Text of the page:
Wise parental support and an effective education delivery system will result in excellent report cards, well prepared high school graduates and a stronger economy, right?
All of that may be true if there's been good maternal and child nutrition. The first 1,000 days of each student's life, from pregnancy to age 2, are critical to brain development. The ability of an undernourished child to learn and work is much more likely to be diminished.
Globally, nearly 200 million chronically malnourished children suffer serious, often irreversible, physical and cognitive damage. For 2.5 million youngsters each year, malnutrition is a death sentence.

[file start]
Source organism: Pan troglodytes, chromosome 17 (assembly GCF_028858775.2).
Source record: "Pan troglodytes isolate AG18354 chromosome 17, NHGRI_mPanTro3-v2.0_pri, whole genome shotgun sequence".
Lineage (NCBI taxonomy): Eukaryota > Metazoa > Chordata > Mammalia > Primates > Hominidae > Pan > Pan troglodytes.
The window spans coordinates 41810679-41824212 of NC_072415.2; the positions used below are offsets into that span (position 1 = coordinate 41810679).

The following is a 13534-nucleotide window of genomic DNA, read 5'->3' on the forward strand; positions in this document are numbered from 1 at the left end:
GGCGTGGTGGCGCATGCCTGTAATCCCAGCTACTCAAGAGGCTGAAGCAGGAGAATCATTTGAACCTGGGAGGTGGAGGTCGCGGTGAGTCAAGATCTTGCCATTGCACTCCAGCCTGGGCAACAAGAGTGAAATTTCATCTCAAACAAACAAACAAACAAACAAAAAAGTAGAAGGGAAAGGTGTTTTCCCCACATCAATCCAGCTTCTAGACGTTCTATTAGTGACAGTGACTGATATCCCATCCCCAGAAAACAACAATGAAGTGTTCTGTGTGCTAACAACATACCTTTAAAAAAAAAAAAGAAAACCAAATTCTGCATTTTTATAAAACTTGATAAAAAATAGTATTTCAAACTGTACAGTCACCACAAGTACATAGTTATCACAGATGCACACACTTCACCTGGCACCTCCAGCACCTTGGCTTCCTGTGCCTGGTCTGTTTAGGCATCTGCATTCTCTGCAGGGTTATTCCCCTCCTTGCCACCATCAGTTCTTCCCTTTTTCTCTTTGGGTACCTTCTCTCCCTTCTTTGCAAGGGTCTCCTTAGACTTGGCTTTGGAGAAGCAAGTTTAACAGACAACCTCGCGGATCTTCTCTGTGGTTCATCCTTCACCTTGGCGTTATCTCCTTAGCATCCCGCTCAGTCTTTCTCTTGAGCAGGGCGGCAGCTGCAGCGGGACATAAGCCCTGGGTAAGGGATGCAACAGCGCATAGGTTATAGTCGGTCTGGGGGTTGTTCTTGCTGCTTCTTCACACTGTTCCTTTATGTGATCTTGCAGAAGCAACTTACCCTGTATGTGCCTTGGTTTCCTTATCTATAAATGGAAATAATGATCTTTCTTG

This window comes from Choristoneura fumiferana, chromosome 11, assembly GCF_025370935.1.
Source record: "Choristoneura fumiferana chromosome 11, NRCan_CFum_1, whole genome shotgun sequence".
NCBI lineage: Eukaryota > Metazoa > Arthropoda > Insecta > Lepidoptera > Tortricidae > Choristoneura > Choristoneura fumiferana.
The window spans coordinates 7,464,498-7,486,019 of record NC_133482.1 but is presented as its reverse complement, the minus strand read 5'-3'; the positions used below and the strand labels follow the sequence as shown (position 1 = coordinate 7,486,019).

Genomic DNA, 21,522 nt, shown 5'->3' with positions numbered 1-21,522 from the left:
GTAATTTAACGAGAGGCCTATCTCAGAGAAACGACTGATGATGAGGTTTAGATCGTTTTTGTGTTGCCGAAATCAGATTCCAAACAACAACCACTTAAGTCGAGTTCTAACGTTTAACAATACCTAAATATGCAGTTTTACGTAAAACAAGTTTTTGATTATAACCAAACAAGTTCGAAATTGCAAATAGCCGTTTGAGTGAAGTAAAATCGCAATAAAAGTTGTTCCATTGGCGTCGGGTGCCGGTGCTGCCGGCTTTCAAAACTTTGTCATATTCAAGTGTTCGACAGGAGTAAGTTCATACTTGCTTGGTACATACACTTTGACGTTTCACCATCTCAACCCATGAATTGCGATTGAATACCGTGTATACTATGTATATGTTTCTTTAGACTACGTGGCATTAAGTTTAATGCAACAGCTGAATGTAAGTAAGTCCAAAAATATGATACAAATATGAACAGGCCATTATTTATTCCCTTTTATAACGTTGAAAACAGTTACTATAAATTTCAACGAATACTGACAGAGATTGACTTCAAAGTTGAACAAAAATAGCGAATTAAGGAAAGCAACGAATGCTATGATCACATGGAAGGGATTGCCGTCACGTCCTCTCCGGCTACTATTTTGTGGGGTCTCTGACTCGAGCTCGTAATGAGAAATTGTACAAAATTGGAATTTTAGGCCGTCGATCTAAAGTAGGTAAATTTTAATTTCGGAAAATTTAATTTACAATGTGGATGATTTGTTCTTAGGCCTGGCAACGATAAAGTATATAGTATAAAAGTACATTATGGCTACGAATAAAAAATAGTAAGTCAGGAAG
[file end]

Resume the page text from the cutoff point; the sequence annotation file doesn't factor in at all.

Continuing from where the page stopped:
Our domestic programs, like SNAP (Supplemental Nutrition Assistance Program), must be protected.
And, this Saturday, June 8, at the first-ever Nutrition for Growth pledging meeting, the U.S. should pledge $450 million per year for three years. We've leveraged generous amounts from donor and developing countries, foundations, civil society and the private sector for other health initiatives. We can do that again.
All children deserve the chance to live, learn, and succeed. Let's help provide that opportunity.
LaurelCopyright © 2015, The Baltimore Sun